Fighting Discrimination and Hate Crimes for 45 Years
Carbo, Rosie, The Hispanic Outlook in Higher Education
Four years after passage of the 1964 Civil Rights Act, a result of nationwide prolests and lunch-counter sit-ins by African-Americans, some states maintained the status quo. Bi Texas, where Mexican-Americans have historically been the largest ethnic minority, discrimination continued in all its forms.
In 1968, fed up with overt jury discrimination, San Antonio attorney I'edro "Pete" Tijerina founded the Mexican American Legal Defense and Educational Fund (MALOEF). His goal was to eradicate racially discriminatory jury selection in the courts. But MALDEF evolved beyond that initial desire for justice.
Tijerina knew firsthand about pervasive discrimination in the Alamo city. He had witnessed it in housing, schools, businesses and even cemeteries. The Laredo native once said he had not experienced racial prejudice until he returned from serving in the Army Air Force during World War II.
A personal injury case inspired Tijerina to start MALDEF when his client faced an all-White jury. Lire only two Mexicans named as potential jurors were purged because one was dead and the other diti not speak English. Tijerina's client, an amputee, was forced to settle out of court for a nominal amount.
Now, nearly 45 years since its inception as a nonprofit civil rights organization. MALDEF remains the leading legal voice for Latinos. Through advocacy, leadership development and litigation, MALDEF' defends the constitutional rights of Latino clients across the country.
"There's an increasing demand for the work we do because the Latino community is growing. So I predict we will continue to have a lot of work to do." said Thomas A Sáenz, a summa cum laude graduate of Yale University and Yale Law School, and MALDEF president and general counsel.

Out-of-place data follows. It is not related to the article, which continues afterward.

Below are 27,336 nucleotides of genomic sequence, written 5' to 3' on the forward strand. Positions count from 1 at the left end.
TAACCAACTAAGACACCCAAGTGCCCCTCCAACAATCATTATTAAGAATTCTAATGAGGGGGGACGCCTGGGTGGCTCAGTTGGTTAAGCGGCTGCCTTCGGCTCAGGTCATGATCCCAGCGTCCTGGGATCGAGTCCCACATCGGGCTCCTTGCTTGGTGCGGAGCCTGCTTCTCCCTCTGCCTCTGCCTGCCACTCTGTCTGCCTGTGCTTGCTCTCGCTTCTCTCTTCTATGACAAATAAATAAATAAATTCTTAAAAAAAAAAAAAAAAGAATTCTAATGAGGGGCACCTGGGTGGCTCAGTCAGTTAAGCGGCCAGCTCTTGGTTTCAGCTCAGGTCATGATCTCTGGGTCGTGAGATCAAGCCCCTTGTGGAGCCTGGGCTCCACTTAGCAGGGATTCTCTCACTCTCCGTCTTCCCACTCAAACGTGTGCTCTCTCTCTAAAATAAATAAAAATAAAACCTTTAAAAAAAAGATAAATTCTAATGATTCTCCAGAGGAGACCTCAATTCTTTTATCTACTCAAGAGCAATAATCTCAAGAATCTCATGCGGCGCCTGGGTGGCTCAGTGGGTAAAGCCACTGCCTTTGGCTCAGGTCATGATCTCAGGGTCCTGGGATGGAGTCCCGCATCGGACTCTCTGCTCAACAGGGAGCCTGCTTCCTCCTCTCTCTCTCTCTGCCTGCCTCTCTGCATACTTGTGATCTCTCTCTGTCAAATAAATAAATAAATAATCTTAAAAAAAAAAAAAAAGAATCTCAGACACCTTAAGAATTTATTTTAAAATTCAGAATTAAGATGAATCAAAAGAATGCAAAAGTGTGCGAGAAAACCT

Sáenz heads a staff of 55 legal professionals from the national headquarters in Los Angeles. MALDEF continually files lawsuits challenging stale laws obstructing Latino civil rights, from its regional offices in San AatoMo, Chicago, Washington, D.C., and satellite offices in Atlanta and Sacramento.
In 1973, the murder of 1 2-year-old Santos Rodriguez by a Dallas police officer became a symbol of police brutality taken to extremes. The shooting death galvanized the Hispanic community to take to the streets in protest. Equally important, the incident confirmed the need for MALDEF to fill a legal void.
To that end, MALDEF began ils historic journey with advice and guidance from the NAACP Legal Defense and Educational Fund, support from the League of United Latin American Citizens and a $2.2 million grant from die Ford Foundation.
The Ford Foundation's seed money was intended to help finance the legal careers of future Hispanic/Latino attorneys committed to advocating for social justice and civil rights of those who cannot defend themselves. Other attorneys and professionals joined the cause, bul one became a leading voice.
Mario Oblcdo, appointed Texas assistant attorney general in 1965, joined Tijerina as MALDEF's co-founder in 1968. Together they resolved to challenge decades of police brutality, voting rights ahuses and overall institutional racial discrimination toward Mexican -Americans and Mexican nationals.
Al first, the San Antonio base of operations was mired in legal aid cases. In 1972, headquarters were moved lo California. Obledo replaced Tijerina as the Grst general counsel. Under his leadership, MALDEF began addressing other issues and advocating for Latinos through friend-of-thecourt briefs.
From there, the organization evolved into a major litigation force. MALDEF began mounting legal challenges in reapportionment, public school financing, the right to a free public education, and other areas.
In 1973, MALDEF had its first victory· in the landmark White v. Regester case. Here the U.S. Supreme Court agreed with MALDEF that single-member election districts in Texas violated the 14th Amendment's equal protection clause. …